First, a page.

During his undergraduate years, Green focused his attention on colloids and colloid science. (A colloid is a substance that is microscopically dispersed evenly throughout another substance: Colloid science is a branch of chemistry that deals with colloid solutions or colloid suspensions.) Green received his BS degree in chemistry in 1928.
Green continued his work in colloid chemistry for an additional four years as a graduate student at Cornell. His keen interest in this specific branch of chemistry and Cornell’s emphasis on applied technology seemed to provide the perfect training ground for this future inventor.
Barrett Green’s career at NCR Corporation began as a research scientist (one of the first hired by NCR) in 1933, and ended in 1973 when he retired as Assistant Vice President of Central Research. During his long, celebrated career at NCR (previously known as National Cash Register), Green pioneered microencapsulation research that led to the development of carbonless paper, scratch-and-sniff products, and time-released capsules among others.
Carbonless paper—Green’s major breakthrough product—was developed after many years of research on microencapsulation. The research began in the late 1930s, ran through the 1940s (except the years during WWII), and into the 1950s.
By 1942, Green had developed a working method of microencapsulating ink and a prototype carbonless paper. Over the next decade, he carefully refined his methods and scaled the process up to productions levels. He also worked closely with Thomas Busch of Appleton Papers on the difficult process of applying the microcapsules to paper in a thin, flexible layer.
The product had three layers: the paper; a film of acid-sensitive dye packaged in microcapsules; and a layer of acidic clay to develop the dye from transparent to dark blue or black. Pressure from a writing implement (pen or pencil) broke the microcapsules of dye on the underside of each sheet (except the last one); when the dye was released, it reacted with the acidic layer on the surface of the next sheet.
Considerable effort went into designing capsule walls that were sturdy enough to withstand processing but would rupture under the pressure of the pencil. Green’s tenacity and focus on the practical side of science led to the development of the first marketable, product-based application of his work in microencapsulation.
As a result, NCR introduced the first successful carbonless paper to the business world in 1954, and Green received a patent for microencapsulation on July 5, 1955.
Barrett K. Green was also “Barry” to his many friends and fellow scientists at NCR. In interviews with Jim Scott and Gordon Taylor (who worked with Green from the ’50s through the early ’70s), both said Green was “hard-working,” “quiet,” “humble,” “reserved,” and “firm.” Scott also referred to Green and his wife Bobbie as “. . . a neat couple, both very much a part of the NCR scene as well as the scientific community.”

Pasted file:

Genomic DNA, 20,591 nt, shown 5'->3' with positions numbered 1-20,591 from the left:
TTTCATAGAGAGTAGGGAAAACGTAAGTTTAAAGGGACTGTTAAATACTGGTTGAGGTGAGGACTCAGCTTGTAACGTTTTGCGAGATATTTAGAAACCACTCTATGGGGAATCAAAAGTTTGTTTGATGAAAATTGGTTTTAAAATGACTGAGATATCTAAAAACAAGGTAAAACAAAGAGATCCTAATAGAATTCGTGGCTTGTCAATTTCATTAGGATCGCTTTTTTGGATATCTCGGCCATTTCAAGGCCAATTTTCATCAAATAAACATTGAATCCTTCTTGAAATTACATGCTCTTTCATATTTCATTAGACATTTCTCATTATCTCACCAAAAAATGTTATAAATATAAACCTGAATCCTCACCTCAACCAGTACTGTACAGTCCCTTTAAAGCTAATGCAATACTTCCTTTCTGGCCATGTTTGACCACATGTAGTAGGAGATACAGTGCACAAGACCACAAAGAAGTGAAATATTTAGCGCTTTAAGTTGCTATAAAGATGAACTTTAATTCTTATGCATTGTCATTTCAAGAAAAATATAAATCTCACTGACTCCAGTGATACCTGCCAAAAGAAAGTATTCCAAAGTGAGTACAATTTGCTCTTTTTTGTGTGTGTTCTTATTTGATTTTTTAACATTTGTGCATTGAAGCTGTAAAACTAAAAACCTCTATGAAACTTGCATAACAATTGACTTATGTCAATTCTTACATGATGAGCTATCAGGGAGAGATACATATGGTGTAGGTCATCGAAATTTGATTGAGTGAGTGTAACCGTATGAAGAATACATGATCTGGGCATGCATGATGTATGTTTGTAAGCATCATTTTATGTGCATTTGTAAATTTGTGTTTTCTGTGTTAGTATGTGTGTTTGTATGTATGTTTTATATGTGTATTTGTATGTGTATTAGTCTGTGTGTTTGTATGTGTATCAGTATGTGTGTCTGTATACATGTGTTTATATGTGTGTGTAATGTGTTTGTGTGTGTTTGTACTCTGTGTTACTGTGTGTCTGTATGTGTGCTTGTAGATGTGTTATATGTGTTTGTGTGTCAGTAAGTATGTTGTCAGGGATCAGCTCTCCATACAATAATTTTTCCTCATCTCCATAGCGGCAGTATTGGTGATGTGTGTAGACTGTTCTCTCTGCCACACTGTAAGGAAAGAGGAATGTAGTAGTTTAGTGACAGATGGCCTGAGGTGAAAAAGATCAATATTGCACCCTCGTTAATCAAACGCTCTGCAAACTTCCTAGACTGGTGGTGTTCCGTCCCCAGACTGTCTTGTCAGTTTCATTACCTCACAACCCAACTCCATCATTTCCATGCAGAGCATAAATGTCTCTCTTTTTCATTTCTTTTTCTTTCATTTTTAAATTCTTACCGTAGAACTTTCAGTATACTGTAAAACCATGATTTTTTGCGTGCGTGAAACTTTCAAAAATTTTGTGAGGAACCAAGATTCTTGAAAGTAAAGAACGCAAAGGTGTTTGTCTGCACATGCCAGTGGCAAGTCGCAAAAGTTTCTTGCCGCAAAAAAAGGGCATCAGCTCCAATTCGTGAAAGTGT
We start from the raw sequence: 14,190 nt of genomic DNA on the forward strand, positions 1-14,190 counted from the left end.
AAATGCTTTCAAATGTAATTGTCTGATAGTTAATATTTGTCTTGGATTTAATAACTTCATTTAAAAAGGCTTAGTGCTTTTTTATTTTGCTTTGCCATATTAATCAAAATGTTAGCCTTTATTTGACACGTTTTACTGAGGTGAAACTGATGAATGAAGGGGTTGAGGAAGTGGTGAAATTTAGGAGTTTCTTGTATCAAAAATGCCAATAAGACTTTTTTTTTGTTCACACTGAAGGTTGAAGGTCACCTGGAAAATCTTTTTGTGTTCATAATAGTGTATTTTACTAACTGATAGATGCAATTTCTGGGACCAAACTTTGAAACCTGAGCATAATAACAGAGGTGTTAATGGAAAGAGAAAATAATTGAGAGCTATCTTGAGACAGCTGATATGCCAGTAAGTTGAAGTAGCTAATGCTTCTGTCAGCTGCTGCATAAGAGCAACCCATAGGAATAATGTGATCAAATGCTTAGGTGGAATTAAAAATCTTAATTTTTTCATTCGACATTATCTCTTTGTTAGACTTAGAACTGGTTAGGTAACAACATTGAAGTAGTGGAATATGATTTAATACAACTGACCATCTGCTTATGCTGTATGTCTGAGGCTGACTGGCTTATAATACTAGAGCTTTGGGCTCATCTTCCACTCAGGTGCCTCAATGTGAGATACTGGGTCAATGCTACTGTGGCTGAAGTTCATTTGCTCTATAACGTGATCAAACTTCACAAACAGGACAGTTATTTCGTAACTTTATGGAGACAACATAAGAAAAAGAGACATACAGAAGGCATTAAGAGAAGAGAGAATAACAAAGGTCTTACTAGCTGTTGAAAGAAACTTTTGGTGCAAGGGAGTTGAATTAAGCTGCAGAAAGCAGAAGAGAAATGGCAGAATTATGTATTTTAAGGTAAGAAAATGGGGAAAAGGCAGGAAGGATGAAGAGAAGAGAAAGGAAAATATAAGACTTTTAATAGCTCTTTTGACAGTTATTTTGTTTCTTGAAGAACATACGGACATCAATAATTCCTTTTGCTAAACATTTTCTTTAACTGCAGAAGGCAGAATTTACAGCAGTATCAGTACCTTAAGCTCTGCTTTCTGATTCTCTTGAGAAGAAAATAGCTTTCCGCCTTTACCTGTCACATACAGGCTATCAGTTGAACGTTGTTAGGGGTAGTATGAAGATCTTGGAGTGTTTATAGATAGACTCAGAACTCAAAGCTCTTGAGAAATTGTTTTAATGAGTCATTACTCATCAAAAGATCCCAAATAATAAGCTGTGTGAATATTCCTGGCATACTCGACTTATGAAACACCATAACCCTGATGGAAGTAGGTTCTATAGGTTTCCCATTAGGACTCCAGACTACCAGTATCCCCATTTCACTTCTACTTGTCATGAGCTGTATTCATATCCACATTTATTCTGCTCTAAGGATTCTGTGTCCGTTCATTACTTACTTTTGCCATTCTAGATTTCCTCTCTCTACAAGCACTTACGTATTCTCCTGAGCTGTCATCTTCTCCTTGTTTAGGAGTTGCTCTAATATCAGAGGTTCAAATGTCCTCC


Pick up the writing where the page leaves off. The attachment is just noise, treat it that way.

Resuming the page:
Scott said he and others believed Green “. . . helped save NCR financially with the development of carbonless paper.” (NCR eventually sold the carbonless paper operation, generating a much-needed financial boost.) Scott also noted that Green’s research and efforts “. . . led to the development of literally thousands of products that are on the market today.”
Taylor referred to Green as “sensitive,” “people-oriented,” “imaginative,” and as a “. . . a top notch scientist.” Gordon also noted: “After Barry and his wife Bobbie retired to Florida, people came to their home to visit and to get Barry’s opinion on a variety of scientific topics.”
Barry was an avid sailor from an early age; he and his wife raised two daughters; and he was considered a “. . . solid family man” by those who knew him.
Other words used to describe Green include “personable,” “approachable,” “practical,” and “tenacious.”
Scientists had long been intrigued by the possibilities of controlling the release of an active ingredient by encapsulating it. Theoretically, it was fairly straightforward. Practically, getting the conditions right had proved difficult. Green’s research, in part, was based on his studies as a graduate student at Cornell that involved enclosing a liquid in a solid.
Essentially, he solved the controlled release problem by chemically “hardening” the outer layer of the capsule. To harden the cells walls, he used gelatin. When gelatin is treated with a reactive chemical (e.g., formaldehyde, tannic acid), new chemical links form between the chains. The result is a three-dimensional network, called a cross-linked gelatin. Cross-linked gelatin is harder and less soluble than regular gelatin, yielding a tougher and more durable microcapsule.
In an article written at the time of his retirement, Mr. Green reflected on his discovery.
“I can remember very well the day we found what we had been looking for with encapsulation and paper. We had developed a process earlier, but it wasn’t good enough. We used an emulsion on the paper, and in a warm room, the emulsion melted and the paper was ruined.
“What we had visualized before we could actually do it, was to leave the oil in the clay which was coated on the paper—leave it there isolated and insulated, but colorless.
“I remember the afternoon I applied the clay toluene test after I’d made some capsules by the coacervation process, and the test was successful. I knew right away that we had what we’d been looking for.”
In the early years, NCR was not involved in the development of chemically-oriented products, but they were always looking for ways to develop a broader range of commercial products they could sell.